Category Archives: Internet Librarian International

Danny Sullivan’s Keynote on Searching : An ILI Congrunt

Danny Sullivan
Web Search: A Look Ahead

It’s no longer Google Google Google

Consolidation of Search Engines means a strong “search voice” – good for searchers

What will help an engine win the search wars?

Sullivan says it will be personalization and “invisible tabs” may be the way to win.

For example, entering “pictures of cats” in the search box yields pictures of cats in Yahoo and Ask Jeeves. Google offers a small link: “Looking for pictures? Try Images.” Sullivan likened this to the search engine acting as a librarian by interacting with the searcher.

Search shortcuts also create sticky situations. Some folks get in a habit and always go to a certain site for a certain thing: “I always check the weather in Yahoo”

Personalization – like Eurekster – may work as well and may be pointing toward the future of personalized web search. Search memory on sites like A9 or Yahoo keeps track of the searches you’ve done.

Take a look at http://labs.google.com/personalized and http://www.snap.com/index.php

User Interface “Little Things”

Visual Searching (Grokker and Mooter)
Clustering
Yahoo offering RSS

Meeting Another Trainer

I posted the Stonehenge pics this weekend and I got a note from Rob Coers, an Internet trainer I’ve e-mailed with in the past besed in the Netherlands. He had just checked his RSS aggregator and saw my posts and realized I was in England for the conference and he was coming too!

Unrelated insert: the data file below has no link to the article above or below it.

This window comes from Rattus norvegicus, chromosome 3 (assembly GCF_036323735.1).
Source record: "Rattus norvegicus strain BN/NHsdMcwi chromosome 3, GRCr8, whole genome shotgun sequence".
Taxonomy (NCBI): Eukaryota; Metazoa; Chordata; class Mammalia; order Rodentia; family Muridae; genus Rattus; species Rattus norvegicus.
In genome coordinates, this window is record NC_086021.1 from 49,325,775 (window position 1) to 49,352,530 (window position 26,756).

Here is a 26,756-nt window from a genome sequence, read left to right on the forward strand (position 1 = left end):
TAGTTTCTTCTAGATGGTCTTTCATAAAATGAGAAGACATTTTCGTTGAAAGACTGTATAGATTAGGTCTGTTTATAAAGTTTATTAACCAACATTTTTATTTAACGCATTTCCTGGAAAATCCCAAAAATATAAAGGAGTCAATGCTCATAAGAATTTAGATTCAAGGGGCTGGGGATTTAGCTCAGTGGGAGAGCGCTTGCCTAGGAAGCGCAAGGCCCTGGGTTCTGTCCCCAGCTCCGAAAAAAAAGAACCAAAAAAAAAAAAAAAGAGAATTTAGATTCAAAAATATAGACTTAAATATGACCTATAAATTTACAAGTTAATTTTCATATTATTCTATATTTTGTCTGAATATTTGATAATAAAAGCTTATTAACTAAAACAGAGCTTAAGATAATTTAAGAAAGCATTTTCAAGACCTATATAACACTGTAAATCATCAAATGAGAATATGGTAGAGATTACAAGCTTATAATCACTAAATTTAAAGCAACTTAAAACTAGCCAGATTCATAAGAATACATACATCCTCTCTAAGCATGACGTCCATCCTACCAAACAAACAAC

Rob e-mailed me and said he’d look for me at the conference. We met and got to spend some time talking about training public librarians. He worked in a public library and then went out on his own to do training for librarians. How cool!

We went to dinner Monday night and discussed libraries, training librarians, blogs, RSS and the differences in our cultures.

Nice to meet you Rob!

Conference Report: Workshop

I taught the half day workshop that Scott Brandt and I developed on Sunday morning for a small but most cool group of folks from Finland, South Africa, Japan and Greece!

We focused on 5 steps to make sure technology training works. The best part was the interaction with the group — from questions to “this is how I do it” tales from particpants.

Greetings from Stonehenge!

DSC02167_1.jpg